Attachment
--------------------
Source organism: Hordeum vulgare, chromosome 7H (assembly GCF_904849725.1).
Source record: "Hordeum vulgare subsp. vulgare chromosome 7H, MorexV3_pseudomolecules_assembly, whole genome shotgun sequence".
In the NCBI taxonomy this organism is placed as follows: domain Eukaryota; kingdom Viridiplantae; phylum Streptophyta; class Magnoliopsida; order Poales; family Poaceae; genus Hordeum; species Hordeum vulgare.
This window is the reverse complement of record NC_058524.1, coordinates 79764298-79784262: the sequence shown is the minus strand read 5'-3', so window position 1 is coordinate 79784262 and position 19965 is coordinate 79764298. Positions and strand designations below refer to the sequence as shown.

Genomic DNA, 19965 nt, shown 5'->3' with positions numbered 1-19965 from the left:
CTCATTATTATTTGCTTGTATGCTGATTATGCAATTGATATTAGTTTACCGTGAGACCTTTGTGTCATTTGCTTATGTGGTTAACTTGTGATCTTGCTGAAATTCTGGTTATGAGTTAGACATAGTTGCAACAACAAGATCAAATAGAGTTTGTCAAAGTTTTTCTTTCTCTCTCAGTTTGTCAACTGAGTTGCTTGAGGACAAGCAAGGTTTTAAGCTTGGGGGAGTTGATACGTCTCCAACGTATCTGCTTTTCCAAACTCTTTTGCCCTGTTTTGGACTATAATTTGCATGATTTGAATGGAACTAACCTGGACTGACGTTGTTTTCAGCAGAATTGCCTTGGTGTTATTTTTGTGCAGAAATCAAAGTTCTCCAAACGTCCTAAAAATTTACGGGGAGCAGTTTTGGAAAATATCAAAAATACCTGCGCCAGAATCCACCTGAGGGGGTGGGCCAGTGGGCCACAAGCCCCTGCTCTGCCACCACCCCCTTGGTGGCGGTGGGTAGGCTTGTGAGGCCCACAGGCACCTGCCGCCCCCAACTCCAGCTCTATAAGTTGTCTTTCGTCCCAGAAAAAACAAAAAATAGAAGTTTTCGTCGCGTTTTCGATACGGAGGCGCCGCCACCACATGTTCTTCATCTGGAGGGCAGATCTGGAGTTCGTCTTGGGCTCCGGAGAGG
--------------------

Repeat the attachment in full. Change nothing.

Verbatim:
Source organism: Hordeum vulgare, chromosome 7H (assembly GCF_904849725.1).
Source record: "Hordeum vulgare subsp. vulgare chromosome 7H, MorexV3_pseudomolecules_assembly, whole genome shotgun sequence".
In the NCBI taxonomy this organism is placed as follows: domain Eukaryota; kingdom Viridiplantae; phylum Streptophyta; class Magnoliopsida; order Poales; family Poaceae; genus Hordeum; species Hordeum vulgare.
This window is the reverse complement of record NC_058524.1, coordinates 79764298-79784262: the sequence shown is the minus strand read 5'-3', so window position 1 is coordinate 79784262 and position 19965 is coordinate 79764298. Positions and strand designations below refer to the sequence as shown.

Genomic DNA, 19965 nt, shown 5'->3' with positions numbered 1-19965 from the left:
CTCATTATTATTTGCTTGTATGCTGATTATGCAATTGATATTAGTTTACCGTGAGACCTTTGTGTCATTTGCTTATGTGGTTAACTTGTGATCTTGCTGAAATTCTGGTTATGAGTTAGACATAGTTGCAACAACAAGATCAAATAGAGTTTGTCAAAGTTTTTCTTTCTCTCTCAGTTTGTCAACTGAGTTGCTTGAGGACAAGCAAGGTTTTAAGCTTGGGGGAGTTGATACGTCTCCAACGTATCTGCTTTTCCAAACTCTTTTGCCCTGTTTTGGACTATAATTTGCATGATTTGAATGGAACTAACCTGGACTGACGTTGTTTTCAGCAGAATTGCCTTGGTGTTATTTTTGTGCAGAAATCAAAGTTCTCCAAACGTCCTAAAAATTTACGGGGAGCAGTTTTGGAAAATATCAAAAATACCTGCGCCAGAATCCACCTGAGGGGGTGGGCCAGTGGGCCACAAGCCCCTGCTCTGCCACCACCCCCTTGGTGGCGGTGGGTAGGCTTGTGAGGCCCACAGGCACCTGCCGCCCCCAACTCCAGCTCTATAAGTTGTCTTTCGTCCCAGAAAAAACAAAAAATAGAAGTTTTCGTCGCGTTTTCGATACGGAGGCGCCGCCACCACATGTTCTTCATCTGGAGGGCAGATCTGGAGTTCGTCTTGGGCTCCGGAGAGG